Catz's burgeoning relationship with Trump has earned her more notice and, in an industry that remains largely opposed to the current administration, some pointed criticism inside and outside of Oracle.
(Bloomberg) -- When Tim Cook, Sheryl Sandberg, Jeff Bezos and other high-profile technology chiefs sat down with Donald Trump after the election, there was a less familiar face in their midst: Safra Catz.
"I’m CEO of Oracle," she said, speaking immediately after Cook during the widely covered meeting in December. "We are looking forward to helping."
Catz -- three seats away from Trump, separated only by investor Peter Thiel and Cook-- had arrived early that day for "other meetings," she told a reporter at the time.
The previous month, the Trump's inner circle had shown interest in Catz, and spoken to her about the positions of U.S. Trade Representative and the Director of National Intelligence, according to people familiar with the matter. While she didn't take a formal job, she assisted in the run-up to the inauguration, sitting on the executive committee of the transition team and penning a column for The Hill in support of Steve Mnuchin, the future treasury secretary. Oracle Corp. declined to comment and did not make Catz available for this story.
Oracle is one of the largest business software companies in the world, boasting a market valuation that puts it ahead of Walt Disney Co., Home Depot Inc. and PepsiCo Inc., but Catz, 55, has never been a household name. Mark Hurd, her co-CEO and the former chief executive of Hewlett Packard, has a higher profile. Catz is more private, even as she's been instrumental in Oracle's surge in acquisitions and now a new push into cloud services. Yet her burgeoning relationship with Trump has earned her more notice and, in an industry that remains largely opposed to the current administration, some pointed criticism inside and outside of Oracle.
"Silicon Valley tends to skew a bit more liberal on the whole," said Daniel Korschun, an associate professor at the LeBow College of Business at Drexel University. "She's pushing the boundaries of maybe where the company is able to go, given the employee base."
Catz didn't campaign for Trump, and early on, she donated to his Republican rival, Marco Rubio. But once Trump won, Catz adapted. She made her way to Trump Tower in New York to visit the president-elect fewer than 10 days after the election, on the same day as former Secretary of State Henry Kissinger.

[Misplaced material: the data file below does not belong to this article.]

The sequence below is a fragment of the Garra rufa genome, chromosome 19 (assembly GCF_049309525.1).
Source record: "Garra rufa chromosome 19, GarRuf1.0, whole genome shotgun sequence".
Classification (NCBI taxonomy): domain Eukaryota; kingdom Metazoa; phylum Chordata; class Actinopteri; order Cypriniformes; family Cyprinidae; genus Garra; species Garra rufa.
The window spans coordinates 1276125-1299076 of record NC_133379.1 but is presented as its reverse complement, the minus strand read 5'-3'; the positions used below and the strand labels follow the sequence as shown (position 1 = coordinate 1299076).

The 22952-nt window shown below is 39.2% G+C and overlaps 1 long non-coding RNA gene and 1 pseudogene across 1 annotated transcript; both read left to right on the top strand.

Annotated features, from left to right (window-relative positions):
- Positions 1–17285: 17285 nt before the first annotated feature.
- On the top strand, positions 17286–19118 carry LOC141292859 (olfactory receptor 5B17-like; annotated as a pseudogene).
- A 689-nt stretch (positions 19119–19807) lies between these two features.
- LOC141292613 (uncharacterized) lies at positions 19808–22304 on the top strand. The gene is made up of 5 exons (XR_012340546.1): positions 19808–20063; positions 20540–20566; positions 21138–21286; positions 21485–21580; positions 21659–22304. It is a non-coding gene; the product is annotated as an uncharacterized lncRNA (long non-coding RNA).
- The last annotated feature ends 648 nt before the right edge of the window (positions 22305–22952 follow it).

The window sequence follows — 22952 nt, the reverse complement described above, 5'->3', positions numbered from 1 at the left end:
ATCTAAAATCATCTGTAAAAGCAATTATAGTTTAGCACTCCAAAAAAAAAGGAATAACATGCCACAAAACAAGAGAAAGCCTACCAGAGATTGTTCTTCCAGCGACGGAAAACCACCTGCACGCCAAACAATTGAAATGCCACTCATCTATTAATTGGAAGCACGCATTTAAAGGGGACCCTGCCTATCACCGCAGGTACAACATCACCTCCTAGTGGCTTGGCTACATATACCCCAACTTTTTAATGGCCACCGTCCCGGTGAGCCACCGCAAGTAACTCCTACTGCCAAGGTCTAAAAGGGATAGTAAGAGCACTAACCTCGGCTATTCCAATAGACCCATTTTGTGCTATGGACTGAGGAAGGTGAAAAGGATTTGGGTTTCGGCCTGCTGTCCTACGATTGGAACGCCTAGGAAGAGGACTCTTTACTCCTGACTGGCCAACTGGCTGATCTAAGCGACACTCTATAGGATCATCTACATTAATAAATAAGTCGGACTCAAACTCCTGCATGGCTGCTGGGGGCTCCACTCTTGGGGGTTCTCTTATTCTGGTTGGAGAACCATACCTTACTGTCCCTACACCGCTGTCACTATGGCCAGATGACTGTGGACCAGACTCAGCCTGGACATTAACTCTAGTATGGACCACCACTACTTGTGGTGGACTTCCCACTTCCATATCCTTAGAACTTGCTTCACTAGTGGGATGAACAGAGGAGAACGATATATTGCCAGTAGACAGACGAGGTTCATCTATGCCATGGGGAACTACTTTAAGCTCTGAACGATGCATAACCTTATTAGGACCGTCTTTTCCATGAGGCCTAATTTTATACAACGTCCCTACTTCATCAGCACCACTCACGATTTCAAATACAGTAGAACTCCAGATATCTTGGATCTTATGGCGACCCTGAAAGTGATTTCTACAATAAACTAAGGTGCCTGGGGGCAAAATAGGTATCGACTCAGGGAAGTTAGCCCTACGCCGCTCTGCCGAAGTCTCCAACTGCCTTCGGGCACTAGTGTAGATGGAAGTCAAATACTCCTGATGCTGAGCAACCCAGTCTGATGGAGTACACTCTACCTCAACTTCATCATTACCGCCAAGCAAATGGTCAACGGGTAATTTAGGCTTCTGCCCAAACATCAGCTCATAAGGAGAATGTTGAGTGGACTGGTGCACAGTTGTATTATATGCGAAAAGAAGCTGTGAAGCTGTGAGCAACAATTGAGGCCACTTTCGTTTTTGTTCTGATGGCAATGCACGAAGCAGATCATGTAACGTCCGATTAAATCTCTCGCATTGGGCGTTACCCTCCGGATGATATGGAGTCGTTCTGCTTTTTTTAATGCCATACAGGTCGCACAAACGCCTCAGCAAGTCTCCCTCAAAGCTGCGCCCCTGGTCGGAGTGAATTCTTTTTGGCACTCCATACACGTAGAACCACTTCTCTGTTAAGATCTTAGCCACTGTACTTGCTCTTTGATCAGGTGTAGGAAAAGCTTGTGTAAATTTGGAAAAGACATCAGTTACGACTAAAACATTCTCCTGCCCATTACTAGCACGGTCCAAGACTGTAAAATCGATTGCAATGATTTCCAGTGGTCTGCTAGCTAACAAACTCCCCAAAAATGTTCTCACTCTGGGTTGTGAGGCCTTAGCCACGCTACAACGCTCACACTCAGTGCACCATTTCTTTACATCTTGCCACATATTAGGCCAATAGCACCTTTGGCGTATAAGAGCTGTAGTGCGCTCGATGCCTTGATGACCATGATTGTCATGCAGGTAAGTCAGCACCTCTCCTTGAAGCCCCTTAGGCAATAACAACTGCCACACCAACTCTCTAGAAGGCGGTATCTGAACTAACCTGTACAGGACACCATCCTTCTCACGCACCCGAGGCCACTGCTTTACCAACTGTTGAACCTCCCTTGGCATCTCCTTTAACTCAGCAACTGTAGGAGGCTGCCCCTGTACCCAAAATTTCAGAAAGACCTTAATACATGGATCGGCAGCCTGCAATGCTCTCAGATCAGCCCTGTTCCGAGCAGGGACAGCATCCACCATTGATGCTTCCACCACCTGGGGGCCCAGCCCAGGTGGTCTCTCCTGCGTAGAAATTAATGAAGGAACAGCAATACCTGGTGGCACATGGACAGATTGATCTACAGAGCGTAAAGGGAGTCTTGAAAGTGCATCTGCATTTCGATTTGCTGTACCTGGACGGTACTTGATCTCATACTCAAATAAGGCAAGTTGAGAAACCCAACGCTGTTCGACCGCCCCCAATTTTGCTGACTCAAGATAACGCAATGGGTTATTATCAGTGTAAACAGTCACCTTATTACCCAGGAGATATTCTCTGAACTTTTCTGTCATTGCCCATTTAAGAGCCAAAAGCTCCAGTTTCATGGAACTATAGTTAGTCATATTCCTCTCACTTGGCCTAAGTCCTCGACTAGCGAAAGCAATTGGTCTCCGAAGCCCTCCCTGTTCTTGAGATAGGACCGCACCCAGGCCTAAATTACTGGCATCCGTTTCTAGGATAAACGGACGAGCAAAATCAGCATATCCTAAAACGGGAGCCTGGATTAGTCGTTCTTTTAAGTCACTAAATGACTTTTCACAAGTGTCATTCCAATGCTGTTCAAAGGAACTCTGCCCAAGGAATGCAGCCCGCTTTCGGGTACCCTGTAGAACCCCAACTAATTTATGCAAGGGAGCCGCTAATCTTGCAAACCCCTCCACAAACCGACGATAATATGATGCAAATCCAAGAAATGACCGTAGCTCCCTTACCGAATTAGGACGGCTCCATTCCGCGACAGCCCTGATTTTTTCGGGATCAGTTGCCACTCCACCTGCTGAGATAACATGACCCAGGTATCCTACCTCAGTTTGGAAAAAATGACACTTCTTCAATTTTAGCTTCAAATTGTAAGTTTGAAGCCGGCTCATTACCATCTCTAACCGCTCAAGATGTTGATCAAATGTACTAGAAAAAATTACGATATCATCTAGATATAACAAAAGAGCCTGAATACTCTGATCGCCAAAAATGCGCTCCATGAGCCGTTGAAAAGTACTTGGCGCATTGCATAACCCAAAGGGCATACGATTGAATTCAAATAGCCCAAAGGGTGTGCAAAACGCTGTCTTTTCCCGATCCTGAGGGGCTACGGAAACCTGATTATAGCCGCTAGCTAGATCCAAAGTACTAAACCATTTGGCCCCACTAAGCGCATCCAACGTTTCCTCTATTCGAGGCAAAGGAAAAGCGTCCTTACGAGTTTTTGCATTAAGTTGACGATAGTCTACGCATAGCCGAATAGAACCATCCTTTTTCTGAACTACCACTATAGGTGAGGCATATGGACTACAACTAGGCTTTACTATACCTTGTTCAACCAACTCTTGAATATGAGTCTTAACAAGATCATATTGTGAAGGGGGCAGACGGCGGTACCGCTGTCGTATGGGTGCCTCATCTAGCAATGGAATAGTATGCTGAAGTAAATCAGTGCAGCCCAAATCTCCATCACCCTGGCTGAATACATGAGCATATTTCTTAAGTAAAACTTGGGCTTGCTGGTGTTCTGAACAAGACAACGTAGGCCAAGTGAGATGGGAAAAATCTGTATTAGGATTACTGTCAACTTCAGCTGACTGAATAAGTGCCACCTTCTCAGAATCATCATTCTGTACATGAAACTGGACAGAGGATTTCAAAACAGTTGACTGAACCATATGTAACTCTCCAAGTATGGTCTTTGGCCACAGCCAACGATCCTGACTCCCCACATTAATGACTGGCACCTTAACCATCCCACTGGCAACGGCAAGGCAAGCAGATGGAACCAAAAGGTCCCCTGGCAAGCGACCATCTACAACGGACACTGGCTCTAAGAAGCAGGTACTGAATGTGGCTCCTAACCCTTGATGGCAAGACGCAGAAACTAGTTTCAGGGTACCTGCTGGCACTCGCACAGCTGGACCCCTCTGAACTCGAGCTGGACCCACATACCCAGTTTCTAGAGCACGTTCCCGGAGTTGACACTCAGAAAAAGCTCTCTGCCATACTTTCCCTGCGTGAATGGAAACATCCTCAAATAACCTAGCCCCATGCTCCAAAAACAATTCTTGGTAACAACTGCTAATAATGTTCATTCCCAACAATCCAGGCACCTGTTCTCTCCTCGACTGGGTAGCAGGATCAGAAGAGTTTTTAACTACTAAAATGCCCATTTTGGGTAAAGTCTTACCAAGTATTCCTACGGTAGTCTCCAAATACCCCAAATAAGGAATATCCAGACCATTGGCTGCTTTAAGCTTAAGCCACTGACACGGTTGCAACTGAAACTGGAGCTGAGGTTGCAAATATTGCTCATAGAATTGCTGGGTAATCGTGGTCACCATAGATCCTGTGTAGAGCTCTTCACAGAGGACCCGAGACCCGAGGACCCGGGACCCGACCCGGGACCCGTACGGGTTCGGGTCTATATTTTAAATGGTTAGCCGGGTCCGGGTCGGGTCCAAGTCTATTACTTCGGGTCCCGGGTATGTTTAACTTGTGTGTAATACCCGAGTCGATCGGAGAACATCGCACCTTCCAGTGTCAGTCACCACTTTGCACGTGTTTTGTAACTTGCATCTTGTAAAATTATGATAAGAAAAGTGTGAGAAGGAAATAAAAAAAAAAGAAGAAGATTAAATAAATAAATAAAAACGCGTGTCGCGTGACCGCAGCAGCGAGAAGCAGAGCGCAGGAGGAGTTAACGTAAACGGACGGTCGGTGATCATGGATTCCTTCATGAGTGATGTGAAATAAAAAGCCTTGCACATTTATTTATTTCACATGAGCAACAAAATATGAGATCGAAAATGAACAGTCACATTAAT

Back home, such pilgrimages were exceedingly unpopular. Trump has galvanized many tech employees and executives. Facebook CEO Mark Zuckerberg criticized him before the election and Hewlett Packard Enterprise CEO Meg Whitman -- a former Republican candidate for governor -- encouraged people to vote for Hillary Clinton. Since Trump took office, the hostility hasn’t gone away. Uber Technologies Chief Executive Officer Travis Kalanick was initially on Trump's business advisory council, but after a backlash, he stepped down. Workers at other companies have staged protests, and many tech companies signed two legal briefs opposing the president's executive orders on immigration.
Oracle was conspicuously absent from the opposition. This hasn't gone unnoticed by employees. Hundreds signed an online petition drawn up for employees opposing the order, arguing it was negative for U.S. business and could harm recruitment.
Unlike some tech chiefs who sent notes to employees about meetings they were having with Trump, Catz didn't widely communicate to workers during her early days of working with the administration. That rubbed some employees the wrong way. George Polisner, a longtime employee, who had recently worked on cloud services, quit and posted an angry resignation letter to LinkedIn. Another employee, a sales associate with declined to be named because the matter was private, also recently quit Oracle, partly because of concerns about the approach on immigration under Trump.
Yet these issues are personal for Catz. She moved to the U.S. as a child, and has been outspoken about immigration in the past. "As an immigrant myself, this kind of drives me crazy," she said five years ago, discussing the limited number of visas issued to foreign workers. “There are so many immigrant-led success stories in the United States and the fact that it's gotten so much harder for educated folks to stay here is really unfortunate."
Catz was born in Israel, the child of Holocaust survivors. Her father fought in the 1967 war, while her mother protected the family in an air-raid shelter, according to an obituary for Catz's mother that appeared in The Boston Globe. The family later moved to Boston, where her father joined the physics faculty at the University of Massachusetts.